Tacoma project receives national award

KANSAS CITY, MO. – Tacoma’s Central Wastewater Treatment Plant Flood Protection Project was recently named 2016 Public Works Project of the Year by the American Public Works Association. The project is being honored with APWA’s Project of the Year award in the Disaster/Emergency Construction/Repair category at a cost between $5-25 million. This award honors agencies that have included the techniques and timing for safety, community relations, environmental protection, adverse conditions and additional considerations.


Tacoma Central Wastewater Treatment Plant. Credit: City of Tacoma file photo.
Tacoma Central Wastewater Treatment Plant. Credit: City of Tacoma file photo.

For 2016, the team of winners includes City of Tacoma Environmental Services as the managing agency, IMCO General Construction, as the primary contractor, and CH2MHILL. as the primary consultant. The award will be presented during APWA’s 2016 PWX Conference  Awards Ceremony in Minneapolis, Aug. 28-31.

The Central Treatment Plant is the most critical component of wastewater infrastructure within the City of Tacoma. The CTP treats approximately 80 percent of the wastewater for the city. During wet weather months this facility treats an average of 30 million gallons per day of wastewater. During large winter storm events, the CTP will receive and treat over 130 million gallons of wastewater in a single day.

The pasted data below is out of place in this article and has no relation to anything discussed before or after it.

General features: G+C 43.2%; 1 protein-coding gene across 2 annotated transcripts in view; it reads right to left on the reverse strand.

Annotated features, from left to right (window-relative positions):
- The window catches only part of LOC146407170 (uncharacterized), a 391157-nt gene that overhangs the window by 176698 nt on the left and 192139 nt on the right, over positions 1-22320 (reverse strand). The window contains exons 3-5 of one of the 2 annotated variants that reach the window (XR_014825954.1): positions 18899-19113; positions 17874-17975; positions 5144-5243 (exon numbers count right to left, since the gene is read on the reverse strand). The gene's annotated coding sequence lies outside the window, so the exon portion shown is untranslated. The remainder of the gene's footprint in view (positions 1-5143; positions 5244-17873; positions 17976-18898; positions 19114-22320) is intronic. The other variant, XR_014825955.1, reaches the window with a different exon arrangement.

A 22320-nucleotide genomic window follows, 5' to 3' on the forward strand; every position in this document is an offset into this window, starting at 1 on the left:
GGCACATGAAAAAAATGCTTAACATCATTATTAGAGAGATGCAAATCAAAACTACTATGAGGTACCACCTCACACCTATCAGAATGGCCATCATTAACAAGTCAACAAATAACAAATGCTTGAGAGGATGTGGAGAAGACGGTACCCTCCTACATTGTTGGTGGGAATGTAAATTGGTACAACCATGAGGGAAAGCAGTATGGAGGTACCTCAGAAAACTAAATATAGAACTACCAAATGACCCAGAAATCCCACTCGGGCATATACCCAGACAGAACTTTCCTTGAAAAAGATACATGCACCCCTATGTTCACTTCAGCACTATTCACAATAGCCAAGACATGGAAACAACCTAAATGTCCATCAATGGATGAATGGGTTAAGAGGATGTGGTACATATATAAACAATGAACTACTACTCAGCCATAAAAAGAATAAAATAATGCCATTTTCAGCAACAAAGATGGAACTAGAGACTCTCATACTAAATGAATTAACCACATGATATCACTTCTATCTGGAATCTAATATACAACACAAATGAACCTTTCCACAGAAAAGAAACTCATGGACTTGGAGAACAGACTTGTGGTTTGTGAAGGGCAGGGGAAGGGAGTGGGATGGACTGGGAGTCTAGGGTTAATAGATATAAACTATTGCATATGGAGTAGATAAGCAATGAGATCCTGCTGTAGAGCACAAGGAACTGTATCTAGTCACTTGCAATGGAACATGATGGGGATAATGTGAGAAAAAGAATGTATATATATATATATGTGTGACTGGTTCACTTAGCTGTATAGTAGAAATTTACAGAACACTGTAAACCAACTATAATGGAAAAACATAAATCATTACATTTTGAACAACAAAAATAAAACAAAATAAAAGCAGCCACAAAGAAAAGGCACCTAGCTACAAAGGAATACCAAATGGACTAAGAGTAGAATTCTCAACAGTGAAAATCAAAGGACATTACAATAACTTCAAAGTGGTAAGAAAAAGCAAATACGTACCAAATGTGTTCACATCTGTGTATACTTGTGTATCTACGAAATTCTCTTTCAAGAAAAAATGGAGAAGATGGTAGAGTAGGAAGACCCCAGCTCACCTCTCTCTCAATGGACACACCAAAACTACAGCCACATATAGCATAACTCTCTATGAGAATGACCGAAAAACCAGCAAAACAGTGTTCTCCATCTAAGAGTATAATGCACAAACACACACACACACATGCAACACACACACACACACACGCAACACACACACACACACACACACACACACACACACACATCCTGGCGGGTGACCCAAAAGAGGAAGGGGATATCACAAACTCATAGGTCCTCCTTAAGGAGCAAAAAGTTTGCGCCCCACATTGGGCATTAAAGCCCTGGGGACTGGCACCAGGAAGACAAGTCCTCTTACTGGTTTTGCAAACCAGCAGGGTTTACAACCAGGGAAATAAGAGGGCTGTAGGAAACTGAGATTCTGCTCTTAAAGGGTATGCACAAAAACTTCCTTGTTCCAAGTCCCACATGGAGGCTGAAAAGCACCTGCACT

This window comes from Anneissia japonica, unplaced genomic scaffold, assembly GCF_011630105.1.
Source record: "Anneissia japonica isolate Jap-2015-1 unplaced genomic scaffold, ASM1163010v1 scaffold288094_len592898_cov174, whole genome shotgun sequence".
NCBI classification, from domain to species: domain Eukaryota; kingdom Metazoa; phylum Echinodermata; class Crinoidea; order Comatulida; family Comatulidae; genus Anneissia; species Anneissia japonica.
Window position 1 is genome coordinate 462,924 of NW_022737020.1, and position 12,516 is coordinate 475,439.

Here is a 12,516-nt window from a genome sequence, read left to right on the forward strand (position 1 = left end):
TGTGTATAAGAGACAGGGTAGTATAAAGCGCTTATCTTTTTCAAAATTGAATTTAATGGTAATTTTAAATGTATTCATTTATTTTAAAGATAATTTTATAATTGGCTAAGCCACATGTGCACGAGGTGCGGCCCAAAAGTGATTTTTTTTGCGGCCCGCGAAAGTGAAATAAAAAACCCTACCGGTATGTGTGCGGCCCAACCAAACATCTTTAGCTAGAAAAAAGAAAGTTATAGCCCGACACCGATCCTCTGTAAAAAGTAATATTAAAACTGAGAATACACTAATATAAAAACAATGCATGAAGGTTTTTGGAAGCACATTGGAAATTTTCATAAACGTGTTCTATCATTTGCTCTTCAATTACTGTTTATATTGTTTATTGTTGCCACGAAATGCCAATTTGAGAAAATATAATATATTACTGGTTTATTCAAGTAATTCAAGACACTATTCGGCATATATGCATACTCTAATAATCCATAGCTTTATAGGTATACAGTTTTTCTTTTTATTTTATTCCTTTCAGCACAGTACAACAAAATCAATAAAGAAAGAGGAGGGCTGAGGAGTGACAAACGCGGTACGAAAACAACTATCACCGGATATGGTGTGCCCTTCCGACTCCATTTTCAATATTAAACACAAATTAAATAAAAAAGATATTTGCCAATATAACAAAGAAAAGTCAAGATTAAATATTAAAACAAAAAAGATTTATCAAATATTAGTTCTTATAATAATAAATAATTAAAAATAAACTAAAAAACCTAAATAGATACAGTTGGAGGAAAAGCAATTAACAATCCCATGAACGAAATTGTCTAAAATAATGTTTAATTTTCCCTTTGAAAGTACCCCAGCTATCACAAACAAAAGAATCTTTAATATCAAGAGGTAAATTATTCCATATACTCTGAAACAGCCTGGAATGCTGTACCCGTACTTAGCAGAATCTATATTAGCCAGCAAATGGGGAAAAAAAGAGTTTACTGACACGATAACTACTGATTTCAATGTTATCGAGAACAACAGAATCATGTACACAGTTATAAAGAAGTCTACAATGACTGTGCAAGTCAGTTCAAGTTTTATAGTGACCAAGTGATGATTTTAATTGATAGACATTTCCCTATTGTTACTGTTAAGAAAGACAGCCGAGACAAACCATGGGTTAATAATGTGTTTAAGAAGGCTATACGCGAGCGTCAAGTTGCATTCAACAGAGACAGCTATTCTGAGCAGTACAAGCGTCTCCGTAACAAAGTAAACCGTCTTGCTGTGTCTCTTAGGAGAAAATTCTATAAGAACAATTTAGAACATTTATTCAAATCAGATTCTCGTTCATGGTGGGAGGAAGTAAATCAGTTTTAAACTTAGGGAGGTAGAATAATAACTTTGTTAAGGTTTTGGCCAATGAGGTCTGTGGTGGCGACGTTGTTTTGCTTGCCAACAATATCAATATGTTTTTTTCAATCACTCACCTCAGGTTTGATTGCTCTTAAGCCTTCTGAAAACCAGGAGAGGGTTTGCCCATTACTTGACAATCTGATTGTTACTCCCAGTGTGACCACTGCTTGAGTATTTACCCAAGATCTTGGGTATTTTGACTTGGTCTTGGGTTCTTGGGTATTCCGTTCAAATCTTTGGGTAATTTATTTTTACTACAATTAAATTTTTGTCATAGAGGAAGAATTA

The CTP is located on the west bank of the Puyallup River in the Tacoma floodplain area. The floodplain is protected from routine flooding by a series of levees constructed by the U.S. Army Corps of Engineers, including a levee on the northeastern side of the CTP that separates the plant from the Puyallup River. Despite the existing levee system, the CTP was still at risk from flooding due to possible failure or overtopping of the levee system upstream of the CTP.

In early 2009, the Tacoma area experienced severe wet weather conditions, which led to very high water levels in the Puyallup River. These conditions were severe enough to require sandbagging operations at the CTP to be initiated. While actual flooding at the CTP was ultimately avoided, the storm event was a reminder of the vulnerability of the CTP to flooding events. It was also a reminder that it would be nearly impossible to fully protect the CTP from a severe flood via the use of temporary sandbags.

Major flooding at this critical facility would have numerous negative environmentally- related impacts, including millions of gallons of untreated wastewater entering South Puget Sound. Due to this, flood preparedness at the CTP was crucial. The city proposed flood improvements specifically designed to protect the CTP, in the form of a vertical barrier. Working in a design partnership with CH2M HILL, the design team refined this initial idea to a steel sheet pile wall. The resulting flood protection project provided for the construction of a floodwall, ranging from two to eight feet in height above ground and around the currently unprotected perimeter of the CTP as well as a mobile surface water pumping station.

The floodwall alignment included 23 locations where existing operating utilities had to penetrate the below-grade portion of the floodwall. One of these penetrations was a 48-inch high-pressure water main and another was a 42-inch sanitary sewer line. These two larger penetrations of critical utilities posed significant design and installation challenges. Sheet piles had to be driven within 12 inches of these critical and fully active utilities.

– American Public Works Association